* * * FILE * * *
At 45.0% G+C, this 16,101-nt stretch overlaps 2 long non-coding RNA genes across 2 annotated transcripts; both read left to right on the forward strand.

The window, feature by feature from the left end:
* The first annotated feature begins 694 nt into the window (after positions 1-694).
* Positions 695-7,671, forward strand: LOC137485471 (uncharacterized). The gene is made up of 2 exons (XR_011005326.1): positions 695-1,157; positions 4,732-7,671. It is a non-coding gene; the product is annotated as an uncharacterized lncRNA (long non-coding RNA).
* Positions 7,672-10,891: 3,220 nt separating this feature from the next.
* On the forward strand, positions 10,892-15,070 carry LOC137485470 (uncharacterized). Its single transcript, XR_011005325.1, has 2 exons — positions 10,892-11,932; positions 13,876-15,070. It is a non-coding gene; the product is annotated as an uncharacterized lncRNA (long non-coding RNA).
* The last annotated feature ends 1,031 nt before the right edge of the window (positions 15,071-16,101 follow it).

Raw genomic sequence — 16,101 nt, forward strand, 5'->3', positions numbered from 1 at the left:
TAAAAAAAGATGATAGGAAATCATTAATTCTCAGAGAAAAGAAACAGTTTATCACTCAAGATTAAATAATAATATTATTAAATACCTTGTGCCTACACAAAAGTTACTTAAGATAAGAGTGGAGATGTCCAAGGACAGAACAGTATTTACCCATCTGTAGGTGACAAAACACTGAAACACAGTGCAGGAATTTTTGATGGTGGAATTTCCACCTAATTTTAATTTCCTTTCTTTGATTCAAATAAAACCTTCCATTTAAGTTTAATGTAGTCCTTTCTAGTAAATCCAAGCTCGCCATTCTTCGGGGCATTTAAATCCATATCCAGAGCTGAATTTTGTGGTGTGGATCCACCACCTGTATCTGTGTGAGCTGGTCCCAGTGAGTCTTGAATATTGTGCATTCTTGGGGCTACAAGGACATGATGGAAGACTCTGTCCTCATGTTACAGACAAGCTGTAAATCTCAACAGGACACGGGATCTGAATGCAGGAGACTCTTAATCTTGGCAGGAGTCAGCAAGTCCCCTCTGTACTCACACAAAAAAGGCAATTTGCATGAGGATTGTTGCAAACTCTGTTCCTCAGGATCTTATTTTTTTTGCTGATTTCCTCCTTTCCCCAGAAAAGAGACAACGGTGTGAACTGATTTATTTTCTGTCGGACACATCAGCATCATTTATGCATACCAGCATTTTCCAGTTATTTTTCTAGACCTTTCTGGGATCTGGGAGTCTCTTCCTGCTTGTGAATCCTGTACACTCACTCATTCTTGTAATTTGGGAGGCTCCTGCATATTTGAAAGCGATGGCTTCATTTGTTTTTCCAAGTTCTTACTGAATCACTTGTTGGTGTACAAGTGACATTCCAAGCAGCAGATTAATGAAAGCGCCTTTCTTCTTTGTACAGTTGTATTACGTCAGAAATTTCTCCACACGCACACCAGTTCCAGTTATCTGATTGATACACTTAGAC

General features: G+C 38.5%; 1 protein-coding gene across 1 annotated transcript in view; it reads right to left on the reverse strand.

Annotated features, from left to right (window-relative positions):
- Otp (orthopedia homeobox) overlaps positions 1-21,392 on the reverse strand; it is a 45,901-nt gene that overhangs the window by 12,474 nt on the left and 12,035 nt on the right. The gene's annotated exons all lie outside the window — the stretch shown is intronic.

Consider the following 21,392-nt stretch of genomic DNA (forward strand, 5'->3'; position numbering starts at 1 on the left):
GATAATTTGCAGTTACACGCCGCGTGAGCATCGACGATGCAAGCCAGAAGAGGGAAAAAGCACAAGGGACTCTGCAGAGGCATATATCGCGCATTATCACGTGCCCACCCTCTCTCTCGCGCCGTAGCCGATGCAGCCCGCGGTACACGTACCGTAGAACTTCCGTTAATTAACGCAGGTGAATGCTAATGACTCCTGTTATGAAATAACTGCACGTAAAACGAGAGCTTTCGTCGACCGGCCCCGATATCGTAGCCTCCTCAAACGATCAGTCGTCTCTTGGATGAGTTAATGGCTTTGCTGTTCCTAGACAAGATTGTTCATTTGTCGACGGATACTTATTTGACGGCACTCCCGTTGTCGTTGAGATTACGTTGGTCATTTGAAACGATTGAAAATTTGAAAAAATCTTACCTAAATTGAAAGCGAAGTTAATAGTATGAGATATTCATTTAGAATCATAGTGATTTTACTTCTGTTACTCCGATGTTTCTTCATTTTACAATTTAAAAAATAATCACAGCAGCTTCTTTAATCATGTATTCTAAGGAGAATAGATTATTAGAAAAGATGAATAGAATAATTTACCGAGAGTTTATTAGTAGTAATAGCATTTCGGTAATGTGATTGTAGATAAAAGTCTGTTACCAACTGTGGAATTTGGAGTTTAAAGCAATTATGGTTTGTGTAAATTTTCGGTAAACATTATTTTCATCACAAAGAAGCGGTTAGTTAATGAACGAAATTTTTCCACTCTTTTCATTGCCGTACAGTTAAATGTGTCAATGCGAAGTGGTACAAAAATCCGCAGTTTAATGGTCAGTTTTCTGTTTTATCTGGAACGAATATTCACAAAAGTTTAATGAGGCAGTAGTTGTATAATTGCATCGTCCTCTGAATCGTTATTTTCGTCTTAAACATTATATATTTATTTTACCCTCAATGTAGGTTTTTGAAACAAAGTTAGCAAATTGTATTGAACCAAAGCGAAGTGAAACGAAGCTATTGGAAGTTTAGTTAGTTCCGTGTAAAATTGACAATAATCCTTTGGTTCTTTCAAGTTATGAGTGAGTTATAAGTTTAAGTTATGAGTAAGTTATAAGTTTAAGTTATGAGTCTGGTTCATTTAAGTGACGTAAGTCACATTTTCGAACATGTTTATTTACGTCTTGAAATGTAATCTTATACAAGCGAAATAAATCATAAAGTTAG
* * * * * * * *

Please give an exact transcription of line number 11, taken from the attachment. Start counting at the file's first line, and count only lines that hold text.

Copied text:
Annotated features, from left to right (window-relative positions):